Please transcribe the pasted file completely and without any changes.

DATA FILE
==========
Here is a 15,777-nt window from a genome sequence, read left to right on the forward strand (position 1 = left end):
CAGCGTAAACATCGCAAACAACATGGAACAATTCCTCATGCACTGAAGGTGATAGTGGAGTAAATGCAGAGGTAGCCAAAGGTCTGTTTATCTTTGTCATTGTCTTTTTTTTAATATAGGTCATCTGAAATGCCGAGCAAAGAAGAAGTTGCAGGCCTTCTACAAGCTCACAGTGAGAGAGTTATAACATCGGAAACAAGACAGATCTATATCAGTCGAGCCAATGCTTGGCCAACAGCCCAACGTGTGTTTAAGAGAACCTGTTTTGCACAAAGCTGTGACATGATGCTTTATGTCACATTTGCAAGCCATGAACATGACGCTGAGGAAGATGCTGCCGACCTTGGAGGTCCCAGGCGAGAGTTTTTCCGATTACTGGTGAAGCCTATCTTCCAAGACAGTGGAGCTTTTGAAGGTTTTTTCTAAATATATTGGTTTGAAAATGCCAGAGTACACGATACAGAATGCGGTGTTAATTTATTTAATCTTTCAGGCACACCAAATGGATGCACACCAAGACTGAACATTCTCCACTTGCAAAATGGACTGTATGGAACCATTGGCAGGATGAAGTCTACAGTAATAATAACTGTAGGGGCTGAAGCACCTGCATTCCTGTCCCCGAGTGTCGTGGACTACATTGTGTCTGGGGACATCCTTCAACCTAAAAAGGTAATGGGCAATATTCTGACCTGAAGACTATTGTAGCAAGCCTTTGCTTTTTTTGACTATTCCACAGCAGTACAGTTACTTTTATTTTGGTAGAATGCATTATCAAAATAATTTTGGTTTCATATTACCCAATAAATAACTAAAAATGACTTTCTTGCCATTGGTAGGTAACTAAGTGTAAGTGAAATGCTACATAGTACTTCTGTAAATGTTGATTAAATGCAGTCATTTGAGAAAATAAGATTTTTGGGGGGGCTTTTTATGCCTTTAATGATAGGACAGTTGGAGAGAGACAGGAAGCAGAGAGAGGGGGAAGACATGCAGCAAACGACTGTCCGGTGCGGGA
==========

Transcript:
Here is a 15,777-nt window from a genome sequence, read left to right on the forward strand (position 1 = left end):
CAGCGTAAACATCGCAAACAACATGGAACAATTCCTCATGCACTGAAGGTGATAGTGGAGTAAATGCAGAGGTAGCCAAAGGTCTGTTTATCTTTGTCATTGTCTTTTTTTTAATATAGGTCATCTGAAATGCCGAGCAAAGAAGAAGTTGCAGGCCTTCTACAAGCTCACAGTGAGAGAGTTATAACATCGGAAACAAGACAGATCTATATCAGTCGAGCCAATGCTTGGCCAACAGCCCAACGTGTGTTTAAGAGAACCTGTTTTGCACAAAGCTGTGACATGATGCTTTATGTCACATTTGCAAGCCATGAACATGACGCTGAGGAAGATGCTGCCGACCTTGGAGGTCCCAGGCGAGAGTTTTTCCGATTACTGGTGAAGCCTATCTTCCAAGACAGTGGAGCTTTTGAAGGTTTTTTCTAAATATATTGGTTTGAAAATGCCAGAGTACACGATACAGAATGCGGTGTTAATTTATTTAATCTTTCAGGCACACCAAATGGATGCACACCAAGACTGAACATTCTCCACTTGCAAAATGGACTGTATGGAACCATTGGCAGGATGAAGTCTACAGTAATAATAACTGTAGGGGCTGAAGCACCTGCATTCCTGTCCCCGAGTGTCGTGGACTACATTGTGTCTGGGGACATCCTTCAACCTAAAAAGGTAATGGGCAATATTCTGACCTGAAGACTATTGTAGCAAGCCTTTGCTTTTTTTGACTATTCCACAGCAGTACAGTTACTTTTATTTTGGTAGAATGCATTATCAAAATAATTTTGGTTTCATATTACCCAATAAATAACTAAAAATGACTTTCTTGCCATTGGTAGGTAACTAAGTGTAAGTGAAATGCTACATAGTACTTCTGTAAATGTTGATTAAATGCAGTCATTTGAGAAAATAAGATTTTTGGGGGGGCTTTTTATGCCTTTAATGATAGGACAGTTGGAGAGAGACAGGAAGCAGAGAGAGGGGGAAGACATGCAGCAAACGACTGTCCGGTGCGGGA